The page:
It seems the state of North Dakota thinks that the city of New England is too remote, even for inmates in the Dakota Womens Correctional Rehabilitation Center on Main Street.
By Brad Mosher
That may be the biggest reason behind a move by the governor and the Department of Corrections to transfer all of the women from New England.
The director of the Department of Corrections, Leann Bertsch told the warden of the New England facility, Rachelle Juntunen, in December.
According to the warden, Bretsch’s biggest argument for closure is the remote location.
“Having it in New England makes it very difficult for the ladies to have visits from their children. It is just so far, even for a family to come Fargo or Grand Forks. Even if they have the financial means, her argument (Bretsch) is that they don’t have the time to spend all day in a car to come out and then all day back,” she explained Jan. 2 to a meeting of members of the Southwest Multi-County Corrections Center’s board and several members of the state legislature.
The distance is something that can’t really be argued about, Juntunen told the board. “It just is what it is. We are in southwest North Dakota and you have to go a long way to be here.
“Whether or not it makes it financially worth the money it will take to move them, that will have to be determined.
Another complaint from the appointed director of corrections was the lack of an SAU Unit (Special Assistance Unit) in New England, Juntunen said.
By comparison, the men’s medium security facility in Bismarck has a floor set aside for inmates in need of special housing accommodations or medications. “It is dedicated for the men specifically with mental health issues that can’t operate in the general population. It is highly staffed (in Bismarck) and very involved with them to address their mental health needs.
“We don’t have one of those (SAU) in New England. A few years ago, we had an architect come in and look at possibly adding on for that reason,” Juntunen explained.
It ran into one big problem. “The Department of Corrections, at that time, did not support any additional funding in New England,” the warden said.
The New England facility made an arrangement with the state hospital to parole the ladies there, Juntunen said. “Or the would go in and be treated acutely and then, they’d come back.”
Even so, there would normally not be many ladies eligible for a NAU in New England, the warden explained.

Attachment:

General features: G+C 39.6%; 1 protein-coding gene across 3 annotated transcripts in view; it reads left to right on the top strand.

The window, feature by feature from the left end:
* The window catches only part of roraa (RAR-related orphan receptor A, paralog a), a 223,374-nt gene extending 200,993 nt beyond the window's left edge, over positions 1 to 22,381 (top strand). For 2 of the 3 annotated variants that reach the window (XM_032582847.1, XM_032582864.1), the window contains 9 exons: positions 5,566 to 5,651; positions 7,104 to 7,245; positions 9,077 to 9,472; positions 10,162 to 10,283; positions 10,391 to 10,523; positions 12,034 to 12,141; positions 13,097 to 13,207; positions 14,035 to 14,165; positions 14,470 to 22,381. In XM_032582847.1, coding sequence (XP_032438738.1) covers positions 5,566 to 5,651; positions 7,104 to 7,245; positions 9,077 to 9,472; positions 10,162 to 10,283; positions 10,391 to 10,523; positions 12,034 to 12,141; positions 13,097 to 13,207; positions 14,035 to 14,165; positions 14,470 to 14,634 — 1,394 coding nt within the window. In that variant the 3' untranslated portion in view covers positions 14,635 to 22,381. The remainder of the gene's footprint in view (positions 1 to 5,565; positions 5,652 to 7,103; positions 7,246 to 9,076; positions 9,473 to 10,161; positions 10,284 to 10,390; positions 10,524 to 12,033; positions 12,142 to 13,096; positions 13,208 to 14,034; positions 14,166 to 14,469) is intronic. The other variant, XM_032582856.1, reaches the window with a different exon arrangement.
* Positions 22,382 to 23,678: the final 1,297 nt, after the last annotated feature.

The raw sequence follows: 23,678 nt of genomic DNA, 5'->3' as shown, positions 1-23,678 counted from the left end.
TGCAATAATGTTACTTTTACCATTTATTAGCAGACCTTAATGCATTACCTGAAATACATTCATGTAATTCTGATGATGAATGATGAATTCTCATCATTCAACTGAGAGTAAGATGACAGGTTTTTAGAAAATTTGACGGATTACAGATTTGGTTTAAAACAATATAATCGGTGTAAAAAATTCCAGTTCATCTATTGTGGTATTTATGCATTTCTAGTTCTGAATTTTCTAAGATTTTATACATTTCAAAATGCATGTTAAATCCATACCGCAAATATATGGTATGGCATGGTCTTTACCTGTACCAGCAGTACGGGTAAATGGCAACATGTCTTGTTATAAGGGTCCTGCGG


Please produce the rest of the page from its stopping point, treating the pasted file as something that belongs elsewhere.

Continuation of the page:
“It doesn’t really make sense to fund a unit which might be empty for a great majority of the year. At any given time, we might have three people that would qualify for the Special Assistance Unit and in the next six months, we may have zero.”
According to Juntunen, it was only when Bretsch brought it up that it became an issue.
Access to health care?
“She doesn’t like that we drive them (inmates) to Dickinson. Sometimes, we have to take them to a specialist. We have had a few prenatal and one that they were very concerned about the baby. We sent her to a specialist in Fargo for some testing,” Juntunen said.
“One of the things she (Bretsch) brought up was the need to Life Flight them (inmates) to Bismarck. She thought it was inappropriate… because the men don’t have to be. But then she said that some of the men have been Life Flighted to Minnesota.”
According to Plaggemeyer, the standards for the inmates are no different than for the public. “If we have a problem and need to go to a specialist, it si like the people in Bismarck. They’ll go to Minneapolis or whereever. That is going to happen.
“To make that an issue, I don’t see where that is broke either,” Plaggemeyer said.
Lack of mental healthcare?
A claim that mental health care is lacking in the New England facility keeps being brought up, according to Juntunen.
“We have a psychologist that we can use as needed,” the warden said. “The Departmnt of Corrections actually supplies us with a psychiatrist,” she added.
The corrections officials complained about one former psychiatrist because they didn’t like his prescribing technique, Juntunen said. “They didn’t like his follow up … he was seeing too many people. He was seeing 70 ladies in a month. They (the Department of Corrections) thought that was excessive.
“So, they found a replacement. We contracted with Dr. David Lopez through Telehealth.